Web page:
Huntington's disease onset is determined by length of uninterrupted CAG, not encoded polyglutamine, and is modified by DNA maintenance mechanisms
Genetic Modifiers of Huntington’s Disease (GeM-HD) Consortium,
Eun Pyo Hong,
Michael J Chao,
Jeffrey D. Long,
Ricardo Mouro Pinto,
Kawther Abu Elneel,
Eliana Marisa Ramos,
Jayalakshmi Srinidhi Mysore,
Vanessa C Wheeler,
Marcy E MacDonald,
James F. Gusella,
Timothy C Stone,
Darren G. Monckton,
G. Bernhard Landwehrmeyer,
Jane S Paulsen,
E. Ray Dorsey,
Richard H Myers
Posted 24 Jan 2019
bioRxiv DOI: 10.1101/529768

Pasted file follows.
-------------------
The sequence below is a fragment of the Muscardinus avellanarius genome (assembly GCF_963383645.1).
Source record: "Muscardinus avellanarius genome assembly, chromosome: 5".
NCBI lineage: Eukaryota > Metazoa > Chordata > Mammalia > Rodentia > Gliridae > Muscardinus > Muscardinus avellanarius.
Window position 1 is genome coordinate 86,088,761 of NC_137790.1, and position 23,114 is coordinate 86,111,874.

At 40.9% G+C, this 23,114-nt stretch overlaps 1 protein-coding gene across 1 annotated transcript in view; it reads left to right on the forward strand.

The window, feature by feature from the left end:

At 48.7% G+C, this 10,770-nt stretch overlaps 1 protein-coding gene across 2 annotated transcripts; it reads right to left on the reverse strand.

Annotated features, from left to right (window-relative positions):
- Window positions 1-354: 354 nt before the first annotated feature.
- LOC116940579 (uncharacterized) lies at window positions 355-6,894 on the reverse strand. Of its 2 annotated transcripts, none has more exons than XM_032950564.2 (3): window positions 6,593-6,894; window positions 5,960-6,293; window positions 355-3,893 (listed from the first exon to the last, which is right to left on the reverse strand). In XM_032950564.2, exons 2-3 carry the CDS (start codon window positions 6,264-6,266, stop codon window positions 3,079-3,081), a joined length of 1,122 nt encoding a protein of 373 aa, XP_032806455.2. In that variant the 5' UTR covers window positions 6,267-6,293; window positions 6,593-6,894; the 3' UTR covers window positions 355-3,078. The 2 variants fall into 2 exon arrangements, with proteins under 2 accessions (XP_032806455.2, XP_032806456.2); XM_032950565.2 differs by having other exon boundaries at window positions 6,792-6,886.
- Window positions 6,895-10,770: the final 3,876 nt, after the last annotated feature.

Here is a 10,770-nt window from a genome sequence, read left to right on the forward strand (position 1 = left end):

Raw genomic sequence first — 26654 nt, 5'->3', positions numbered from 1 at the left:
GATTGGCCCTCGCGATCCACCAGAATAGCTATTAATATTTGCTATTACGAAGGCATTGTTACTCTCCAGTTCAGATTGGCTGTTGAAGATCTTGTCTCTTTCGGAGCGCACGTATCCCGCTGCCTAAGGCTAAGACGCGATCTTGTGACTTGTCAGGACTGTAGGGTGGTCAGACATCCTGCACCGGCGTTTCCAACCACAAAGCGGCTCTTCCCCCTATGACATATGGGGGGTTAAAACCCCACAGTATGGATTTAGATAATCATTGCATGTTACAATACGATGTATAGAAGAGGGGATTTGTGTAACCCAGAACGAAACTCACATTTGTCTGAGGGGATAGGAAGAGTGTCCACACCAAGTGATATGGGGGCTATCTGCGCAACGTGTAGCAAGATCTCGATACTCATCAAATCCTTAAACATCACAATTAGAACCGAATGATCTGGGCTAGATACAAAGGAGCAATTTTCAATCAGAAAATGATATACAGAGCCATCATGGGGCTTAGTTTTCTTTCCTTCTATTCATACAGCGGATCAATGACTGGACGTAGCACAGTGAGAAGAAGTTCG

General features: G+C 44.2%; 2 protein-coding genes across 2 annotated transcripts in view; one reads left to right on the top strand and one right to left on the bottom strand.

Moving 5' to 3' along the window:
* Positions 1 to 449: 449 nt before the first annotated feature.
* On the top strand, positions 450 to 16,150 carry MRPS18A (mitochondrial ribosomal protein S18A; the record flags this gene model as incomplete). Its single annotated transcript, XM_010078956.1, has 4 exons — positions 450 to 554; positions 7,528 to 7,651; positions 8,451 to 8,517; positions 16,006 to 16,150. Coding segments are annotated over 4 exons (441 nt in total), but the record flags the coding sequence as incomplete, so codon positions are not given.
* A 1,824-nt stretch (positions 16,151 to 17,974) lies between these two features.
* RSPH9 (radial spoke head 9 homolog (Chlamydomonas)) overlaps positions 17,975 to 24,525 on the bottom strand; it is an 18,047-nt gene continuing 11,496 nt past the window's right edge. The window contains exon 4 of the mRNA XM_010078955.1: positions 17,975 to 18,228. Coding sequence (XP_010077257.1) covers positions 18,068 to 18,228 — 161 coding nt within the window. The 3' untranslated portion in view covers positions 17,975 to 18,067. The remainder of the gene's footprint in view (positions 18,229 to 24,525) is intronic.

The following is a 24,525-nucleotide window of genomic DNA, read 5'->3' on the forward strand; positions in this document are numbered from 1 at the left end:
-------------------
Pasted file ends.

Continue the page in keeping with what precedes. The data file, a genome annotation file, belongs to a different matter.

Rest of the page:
Posted 24 Jan 2019
The effects of variable, glutamine-encoding, CAA interruptions indicate that a property of the uninterrupted HTT CAG repeat sequence, distinct from huntingtin's polyglutamine segment, dictates the rate at which HD develops. The timing of onset shows no significant association with HTT cis-eQTLs but is influenced, sometimes in a sex-specific manner, by polymorphic variation at multiple DNA maintenance genes, suggesting that the special onset-determining property of the uninterrupted CAG repeat is a propensity for length instability that leads to its somatic expansion. Additional naturally-occurring genetic modifier loci, defined by GWAS, may influence HD pathogenesis through other mechanisms. These findings have profound implications for the pathogenesis of HD and other repeat diseases and question a fundamental premise of the "polyglutamine disorders".
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